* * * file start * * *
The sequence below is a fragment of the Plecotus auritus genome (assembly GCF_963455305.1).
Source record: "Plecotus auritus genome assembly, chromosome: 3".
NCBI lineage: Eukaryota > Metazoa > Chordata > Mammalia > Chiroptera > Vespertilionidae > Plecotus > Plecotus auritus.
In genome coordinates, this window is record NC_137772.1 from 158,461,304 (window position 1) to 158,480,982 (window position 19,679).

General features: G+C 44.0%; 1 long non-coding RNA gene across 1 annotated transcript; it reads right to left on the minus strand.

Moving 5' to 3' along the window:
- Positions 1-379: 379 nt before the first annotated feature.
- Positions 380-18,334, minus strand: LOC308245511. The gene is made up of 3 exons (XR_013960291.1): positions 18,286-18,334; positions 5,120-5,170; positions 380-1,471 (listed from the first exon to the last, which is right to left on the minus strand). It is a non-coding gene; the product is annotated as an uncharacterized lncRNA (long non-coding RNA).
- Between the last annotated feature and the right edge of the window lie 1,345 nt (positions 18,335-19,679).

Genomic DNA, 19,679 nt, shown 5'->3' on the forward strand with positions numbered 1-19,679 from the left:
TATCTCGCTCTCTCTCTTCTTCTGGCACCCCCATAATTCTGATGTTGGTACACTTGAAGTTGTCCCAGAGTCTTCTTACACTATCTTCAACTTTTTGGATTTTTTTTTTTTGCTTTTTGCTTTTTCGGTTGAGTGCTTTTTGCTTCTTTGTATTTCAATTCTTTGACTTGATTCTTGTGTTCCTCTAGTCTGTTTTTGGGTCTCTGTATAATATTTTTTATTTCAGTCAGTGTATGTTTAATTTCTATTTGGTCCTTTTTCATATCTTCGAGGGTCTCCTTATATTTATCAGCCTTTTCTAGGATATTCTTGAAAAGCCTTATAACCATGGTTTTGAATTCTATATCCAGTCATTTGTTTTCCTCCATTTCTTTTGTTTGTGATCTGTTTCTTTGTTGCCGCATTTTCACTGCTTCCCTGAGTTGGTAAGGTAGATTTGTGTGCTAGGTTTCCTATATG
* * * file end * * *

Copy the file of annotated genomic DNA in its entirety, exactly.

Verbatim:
The sequence below is a fragment of the Plecotus auritus genome (assembly GCF_963455305.1).
Source record: "Plecotus auritus genome assembly, chromosome: 3".
NCBI lineage: Eukaryota > Metazoa > Chordata > Mammalia > Chiroptera > Vespertilionidae > Plecotus > Plecotus auritus.
In genome coordinates, this window is record NC_137772.1 from 158,461,304 (window position 1) to 158,480,982 (window position 19,679).

General features: G+C 44.0%; 1 long non-coding RNA gene across 1 annotated transcript; it reads right to left on the minus strand.

Moving 5' to 3' along the window:
- Positions 1-379: 379 nt before the first annotated feature.
- Positions 380-18,334, minus strand: LOC308245511. The gene is made up of 3 exons (XR_013960291.1): positions 18,286-18,334; positions 5,120-5,170; positions 380-1,471 (listed from the first exon to the last, which is right to left on the minus strand). It is a non-coding gene; the product is annotated as an uncharacterized lncRNA (long non-coding RNA).
- Between the last annotated feature and the right edge of the window lie 1,345 nt (positions 18,335-19,679).

Genomic DNA, 19,679 nt, shown 5'->3' on the forward strand with positions numbered 1-19,679 from the left:
TATCTCGCTCTCTCTCTTCTTCTGGCACCCCCATAATTCTGATGTTGGTACACTTGAAGTTGTCCCAGAGTCTTCTTACACTATCTTCAACTTTTTGGATTTTTTTTTTTTGCTTTTTGCTTTTTCGGTTGAGTGCTTTTTGCTTCTTTGTATTTCAATTCTTTGACTTGATTCTTGTGTTCCTCTAGTCTGTTTTTGGGTCTCTGTATAATATTTTTTATTTCAGTCAGTGTATGTTTAATTTCTATTTGGTCCTTTTTCATATCTTCGAGGGTCTCCTTATATTTATCAGCCTTTTCTAGGATATTCTTGAAAAGCCTTATAACCATGGTTTTGAATTCTATATCCAGTCATTTGTTTTCCTCCATTTCTTTTGTTTGTGATCTGTTTCTTTGTTGCCGCATTTTCACTGCTTCCCTGAGTTGGTAAGGTAGATTTGTGTGCTAGGTTTCCTATATG